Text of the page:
On average, there are ten outgoing links and 500 words of content on every page. Out of 500 words, on average, only ten or so are wrapped with links. In other words, big chunks of content on every page are not statistically sampled by Google and similar search engines.

Because of that, when they go, for example, to PubMed, Google is going to harvest only a small fraction of the information, even though a huge amount of it is relevant. So if you ask a question about something longer and more complex, Google will fetch information from wherever the Google crawler sampled. Many times, this is another site, which may not be as credible as the National Library of Medicine. Google gets a result, but it may not be the information that is useful to you, just to bring a relevant result to you.

With semantic search, this is not a problem. We will extract everything of the 500 words that is relevant content. That is why Google has a credibility problem. Google cannot guarantee credibility because its system relies on link statistics.

Semantic methods do not rely on links. Semantic methods use the content itself. For example, hakia QDexed approximately 10 million PubMed pages. If there are 100 million questions, hakia will bring you to the correct PubMed page 99 percent of the time, whereas other engines will bring you perhaps 25 percent of the time, depending on the level of available statistics.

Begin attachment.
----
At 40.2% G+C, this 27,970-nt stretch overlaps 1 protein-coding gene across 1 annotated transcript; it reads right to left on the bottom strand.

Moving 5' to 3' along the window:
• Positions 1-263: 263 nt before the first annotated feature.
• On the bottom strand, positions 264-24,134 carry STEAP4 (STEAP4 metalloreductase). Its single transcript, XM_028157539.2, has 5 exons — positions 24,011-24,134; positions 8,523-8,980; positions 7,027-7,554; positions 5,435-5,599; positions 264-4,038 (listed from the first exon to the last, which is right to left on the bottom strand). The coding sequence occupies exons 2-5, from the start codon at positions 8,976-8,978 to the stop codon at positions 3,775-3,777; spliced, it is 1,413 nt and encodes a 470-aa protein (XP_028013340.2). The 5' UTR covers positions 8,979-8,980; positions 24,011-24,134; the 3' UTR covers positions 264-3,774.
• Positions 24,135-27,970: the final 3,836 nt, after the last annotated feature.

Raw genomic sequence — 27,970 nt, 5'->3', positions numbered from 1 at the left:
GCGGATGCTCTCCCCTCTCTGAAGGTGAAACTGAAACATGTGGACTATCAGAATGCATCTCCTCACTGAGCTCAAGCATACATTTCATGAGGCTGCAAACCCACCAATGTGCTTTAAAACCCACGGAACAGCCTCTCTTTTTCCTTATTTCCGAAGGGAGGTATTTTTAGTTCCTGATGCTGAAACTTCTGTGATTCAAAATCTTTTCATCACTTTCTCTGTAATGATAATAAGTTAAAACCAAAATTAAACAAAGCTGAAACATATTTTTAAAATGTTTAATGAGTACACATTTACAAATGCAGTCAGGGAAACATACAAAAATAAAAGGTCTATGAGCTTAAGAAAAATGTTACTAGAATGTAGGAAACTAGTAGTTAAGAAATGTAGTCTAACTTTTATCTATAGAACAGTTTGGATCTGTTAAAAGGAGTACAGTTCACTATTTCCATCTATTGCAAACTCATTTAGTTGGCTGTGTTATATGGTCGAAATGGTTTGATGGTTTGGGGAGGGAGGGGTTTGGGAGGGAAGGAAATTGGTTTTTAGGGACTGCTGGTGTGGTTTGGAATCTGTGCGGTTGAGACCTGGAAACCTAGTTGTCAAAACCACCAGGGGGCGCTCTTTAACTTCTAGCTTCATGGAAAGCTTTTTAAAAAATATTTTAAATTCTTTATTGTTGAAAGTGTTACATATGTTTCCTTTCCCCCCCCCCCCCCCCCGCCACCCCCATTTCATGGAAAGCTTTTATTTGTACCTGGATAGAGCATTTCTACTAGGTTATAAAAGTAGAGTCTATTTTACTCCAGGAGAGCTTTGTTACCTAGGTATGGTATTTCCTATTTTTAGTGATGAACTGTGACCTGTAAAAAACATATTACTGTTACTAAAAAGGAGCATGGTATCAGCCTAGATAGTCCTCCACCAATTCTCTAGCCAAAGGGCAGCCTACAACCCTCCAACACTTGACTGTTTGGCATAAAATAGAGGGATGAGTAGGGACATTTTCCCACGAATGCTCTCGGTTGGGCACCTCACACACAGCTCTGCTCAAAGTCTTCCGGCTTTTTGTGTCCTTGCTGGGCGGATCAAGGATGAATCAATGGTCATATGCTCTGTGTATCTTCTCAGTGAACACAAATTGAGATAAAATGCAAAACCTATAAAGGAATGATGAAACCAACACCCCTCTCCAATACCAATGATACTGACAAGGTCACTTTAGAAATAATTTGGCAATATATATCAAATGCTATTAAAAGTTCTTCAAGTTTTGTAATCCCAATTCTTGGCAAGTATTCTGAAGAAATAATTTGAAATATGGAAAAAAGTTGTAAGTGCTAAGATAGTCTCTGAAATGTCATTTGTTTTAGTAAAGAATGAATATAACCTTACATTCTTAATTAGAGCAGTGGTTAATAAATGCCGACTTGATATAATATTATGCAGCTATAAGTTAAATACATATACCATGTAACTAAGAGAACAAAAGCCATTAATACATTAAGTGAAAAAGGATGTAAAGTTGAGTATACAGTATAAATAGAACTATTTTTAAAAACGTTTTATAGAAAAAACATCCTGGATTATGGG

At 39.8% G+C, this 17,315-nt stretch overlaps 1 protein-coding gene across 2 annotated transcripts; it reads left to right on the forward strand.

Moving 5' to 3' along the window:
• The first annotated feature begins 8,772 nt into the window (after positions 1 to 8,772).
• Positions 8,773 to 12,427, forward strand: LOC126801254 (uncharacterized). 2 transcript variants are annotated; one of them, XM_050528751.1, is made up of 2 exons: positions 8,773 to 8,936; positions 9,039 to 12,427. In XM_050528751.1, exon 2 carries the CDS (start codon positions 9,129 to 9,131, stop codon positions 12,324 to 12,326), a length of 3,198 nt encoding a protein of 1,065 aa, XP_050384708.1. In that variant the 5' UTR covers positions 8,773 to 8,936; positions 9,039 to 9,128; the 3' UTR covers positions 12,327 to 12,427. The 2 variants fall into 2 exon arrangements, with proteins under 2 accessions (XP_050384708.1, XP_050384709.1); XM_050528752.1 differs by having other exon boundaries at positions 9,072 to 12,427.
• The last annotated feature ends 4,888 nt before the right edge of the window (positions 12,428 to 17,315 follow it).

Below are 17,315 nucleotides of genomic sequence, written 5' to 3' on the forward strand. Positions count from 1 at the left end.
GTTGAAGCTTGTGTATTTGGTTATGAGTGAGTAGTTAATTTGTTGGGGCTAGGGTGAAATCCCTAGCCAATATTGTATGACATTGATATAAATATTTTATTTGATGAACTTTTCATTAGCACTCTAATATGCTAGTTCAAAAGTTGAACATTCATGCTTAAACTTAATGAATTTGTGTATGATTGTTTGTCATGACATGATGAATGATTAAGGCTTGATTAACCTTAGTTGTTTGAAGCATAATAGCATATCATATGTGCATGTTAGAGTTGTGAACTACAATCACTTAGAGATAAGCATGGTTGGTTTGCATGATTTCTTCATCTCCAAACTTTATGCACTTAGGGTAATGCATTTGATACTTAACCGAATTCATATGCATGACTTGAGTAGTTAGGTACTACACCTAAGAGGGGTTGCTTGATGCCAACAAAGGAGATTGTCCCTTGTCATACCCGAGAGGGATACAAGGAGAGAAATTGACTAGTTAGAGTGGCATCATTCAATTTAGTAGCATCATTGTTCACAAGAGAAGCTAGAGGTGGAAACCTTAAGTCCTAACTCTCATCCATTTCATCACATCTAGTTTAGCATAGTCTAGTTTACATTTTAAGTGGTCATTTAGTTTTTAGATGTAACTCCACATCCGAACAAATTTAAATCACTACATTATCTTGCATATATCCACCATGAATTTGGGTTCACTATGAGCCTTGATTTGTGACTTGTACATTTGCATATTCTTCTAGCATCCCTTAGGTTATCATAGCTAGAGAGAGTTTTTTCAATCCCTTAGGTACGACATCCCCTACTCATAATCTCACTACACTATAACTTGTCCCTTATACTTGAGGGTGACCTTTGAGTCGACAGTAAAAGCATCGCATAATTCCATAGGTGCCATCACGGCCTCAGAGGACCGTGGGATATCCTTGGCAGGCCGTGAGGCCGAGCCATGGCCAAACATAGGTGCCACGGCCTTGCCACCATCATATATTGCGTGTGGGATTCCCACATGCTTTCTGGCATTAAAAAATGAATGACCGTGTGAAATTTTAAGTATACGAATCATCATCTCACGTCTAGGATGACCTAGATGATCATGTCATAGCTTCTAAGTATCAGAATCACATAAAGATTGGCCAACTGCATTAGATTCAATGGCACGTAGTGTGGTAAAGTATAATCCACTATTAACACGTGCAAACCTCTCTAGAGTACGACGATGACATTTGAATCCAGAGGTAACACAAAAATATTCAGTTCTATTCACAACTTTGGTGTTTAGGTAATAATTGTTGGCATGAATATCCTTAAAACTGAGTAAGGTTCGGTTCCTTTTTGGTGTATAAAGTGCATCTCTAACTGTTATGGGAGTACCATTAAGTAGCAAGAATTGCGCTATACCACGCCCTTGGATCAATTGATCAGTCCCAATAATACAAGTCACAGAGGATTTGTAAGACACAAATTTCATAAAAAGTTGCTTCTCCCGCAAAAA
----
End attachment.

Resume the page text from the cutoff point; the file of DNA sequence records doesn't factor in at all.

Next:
For certain things, the big players do not like awareness. Google has never made, and probably never will make, credibility important. You can do advanced search and do "site: sitename" but that is too hard for the user; less than 0.5% of users ever use advanced search features.

What about Google's Programmable Search Engine, invented by a former IBM researcher?

First, it may not feasible for Google to use this technology. If Google could use the technology, Google would have it in operation. Second, you have to start from scratch to do this type of content processing. You cannot use the huge Google index to do this discovery and context analysis.

Let me explain why.

Let us assume you look for dealing with a headache. From a keyword perspective, it can mean many things: an annoyance; a migraine; a medical condition; slang; etc.

Without semantics, you need to cross-link the index association in multiple ways, but you cannot do that within the index, or you would need to double the records – all matches for car also go for automobile, and the index gets orders of magnitude bigger and unwieldy very fast, without giving significantly better results. To embody all semantic associations in the index, you would have to increase your index size million fold!

There is simply no way to stick all the semantic associations in Google's index. For this reason, Google would have to start processing content from scratch using a new platform. I have never seen anything like it from them. They have the cash, but do they have the skills and the vision?